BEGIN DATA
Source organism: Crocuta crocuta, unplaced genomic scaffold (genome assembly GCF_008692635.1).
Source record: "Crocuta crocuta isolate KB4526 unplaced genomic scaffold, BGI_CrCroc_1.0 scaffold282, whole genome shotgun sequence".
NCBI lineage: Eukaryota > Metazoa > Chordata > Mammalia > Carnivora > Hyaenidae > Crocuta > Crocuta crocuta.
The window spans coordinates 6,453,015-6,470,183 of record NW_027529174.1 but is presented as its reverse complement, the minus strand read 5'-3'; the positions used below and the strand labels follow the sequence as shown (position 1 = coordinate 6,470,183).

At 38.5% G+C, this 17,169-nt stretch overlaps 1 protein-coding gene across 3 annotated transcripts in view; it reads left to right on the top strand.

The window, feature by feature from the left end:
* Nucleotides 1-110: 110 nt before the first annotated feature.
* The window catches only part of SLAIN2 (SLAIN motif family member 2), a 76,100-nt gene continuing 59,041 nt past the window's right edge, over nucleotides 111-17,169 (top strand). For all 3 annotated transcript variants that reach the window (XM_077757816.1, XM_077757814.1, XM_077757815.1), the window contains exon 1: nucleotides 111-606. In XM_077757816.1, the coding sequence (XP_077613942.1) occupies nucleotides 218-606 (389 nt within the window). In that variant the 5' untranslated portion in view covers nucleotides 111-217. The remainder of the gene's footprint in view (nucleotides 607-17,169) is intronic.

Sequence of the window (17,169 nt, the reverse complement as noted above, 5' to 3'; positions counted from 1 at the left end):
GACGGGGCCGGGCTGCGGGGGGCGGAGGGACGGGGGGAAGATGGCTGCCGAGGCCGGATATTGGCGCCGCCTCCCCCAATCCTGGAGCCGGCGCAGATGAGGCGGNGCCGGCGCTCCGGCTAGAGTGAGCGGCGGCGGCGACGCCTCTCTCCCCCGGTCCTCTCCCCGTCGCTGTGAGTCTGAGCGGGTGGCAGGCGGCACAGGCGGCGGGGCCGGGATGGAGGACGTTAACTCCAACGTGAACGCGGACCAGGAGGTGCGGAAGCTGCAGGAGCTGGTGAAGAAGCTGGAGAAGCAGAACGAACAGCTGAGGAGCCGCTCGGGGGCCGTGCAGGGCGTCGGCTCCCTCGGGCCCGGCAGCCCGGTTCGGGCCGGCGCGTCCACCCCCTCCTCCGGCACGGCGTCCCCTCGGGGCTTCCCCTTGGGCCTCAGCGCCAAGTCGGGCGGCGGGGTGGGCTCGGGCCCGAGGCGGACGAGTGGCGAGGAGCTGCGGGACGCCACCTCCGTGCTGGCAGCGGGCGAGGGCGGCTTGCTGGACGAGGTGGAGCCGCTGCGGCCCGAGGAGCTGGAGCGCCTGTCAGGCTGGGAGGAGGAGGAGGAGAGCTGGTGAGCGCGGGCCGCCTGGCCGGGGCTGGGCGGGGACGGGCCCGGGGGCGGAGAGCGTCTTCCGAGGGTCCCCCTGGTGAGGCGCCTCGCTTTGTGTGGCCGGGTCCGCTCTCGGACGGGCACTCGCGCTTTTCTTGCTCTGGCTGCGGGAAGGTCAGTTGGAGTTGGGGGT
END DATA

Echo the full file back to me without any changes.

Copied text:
Source organism: Crocuta crocuta, unplaced genomic scaffold (genome assembly GCF_008692635.1).
Source record: "Crocuta crocuta isolate KB4526 unplaced genomic scaffold, BGI_CrCroc_1.0 scaffold282, whole genome shotgun sequence".
NCBI lineage: Eukaryota > Metazoa > Chordata > Mammalia > Carnivora > Hyaenidae > Crocuta > Crocuta crocuta.
The window spans coordinates 6,453,015-6,470,183 of record NW_027529174.1 but is presented as its reverse complement, the minus strand read 5'-3'; the positions used below and the strand labels follow the sequence as shown (position 1 = coordinate 6,470,183).

At 38.5% G+C, this 17,169-nt stretch overlaps 1 protein-coding gene across 3 annotated transcripts in view; it reads left to right on the top strand.

The window, feature by feature from the left end:
* Nucleotides 1-110: 110 nt before the first annotated feature.
* The window catches only part of SLAIN2 (SLAIN motif family member 2), a 76,100-nt gene continuing 59,041 nt past the window's right edge, over nucleotides 111-17,169 (top strand). For all 3 annotated transcript variants that reach the window (XM_077757816.1, XM_077757814.1, XM_077757815.1), the window contains exon 1: nucleotides 111-606. In XM_077757816.1, the coding sequence (XP_077613942.1) occupies nucleotides 218-606 (389 nt within the window). In that variant the 5' untranslated portion in view covers nucleotides 111-217. The remainder of the gene's footprint in view (nucleotides 607-17,169) is intronic.

Sequence of the window (17,169 nt, the reverse complement as noted above, 5' to 3'; positions counted from 1 at the left end):
GACGGGGCCGGGCTGCGGGGGGCGGAGGGACGGGGGGAAGATGGCTGCCGAGGCCGGATATTGGCGCCGCCTCCCCCAATCCTGGAGCCGGCGCAGATGAGGCGGNGCCGGCGCTCCGGCTAGAGTGAGCGGCGGCGGCGACGCCTCTCTCCCCCGGTCCTCTCCCCGTCGCTGTGAGTCTGAGCGGGTGGCAGGCGGCACAGGCGGCGGGGCCGGGATGGAGGACGTTAACTCCAACGTGAACGCGGACCAGGAGGTGCGGAAGCTGCAGGAGCTGGTGAAGAAGCTGGAGAAGCAGAACGAACAGCTGAGGAGCCGCTCGGGGGCCGTGCAGGGCGTCGGCTCCCTCGGGCCCGGCAGCCCGGTTCGGGCCGGCGCGTCCACCCCCTCCTCCGGCACGGCGTCCCCTCGGGGCTTCCCCTTGGGCCTCAGCGCCAAGTCGGGCGGCGGGGTGGGCTCGGGCCCGAGGCGGACGAGTGGCGAGGAGCTGCGGGACGCCACCTCCGTGCTGGCAGCGGGCGAGGGCGGCTTGCTGGACGAGGTGGAGCCGCTGCGGCCCGAGGAGCTGGAGCGCCTGTCAGGCTGGGAGGAGGAGGAGGAGAGCTGGTGAGCGCGGGCCGCCTGGCCGGGGCTGGGCGGGGACGGGCCCGGGGGCGGAGAGCGTCTTCCGAGGGTCCCCCTGGTGAGGCGCCTCGCTTTGTGTGGCCGGGTCCGCTCTCGGACGGGCACTCGCGCTTTTCTTGCTCTGGCTGCGGGAAGGTCAGTTGGAGTTGGGGGT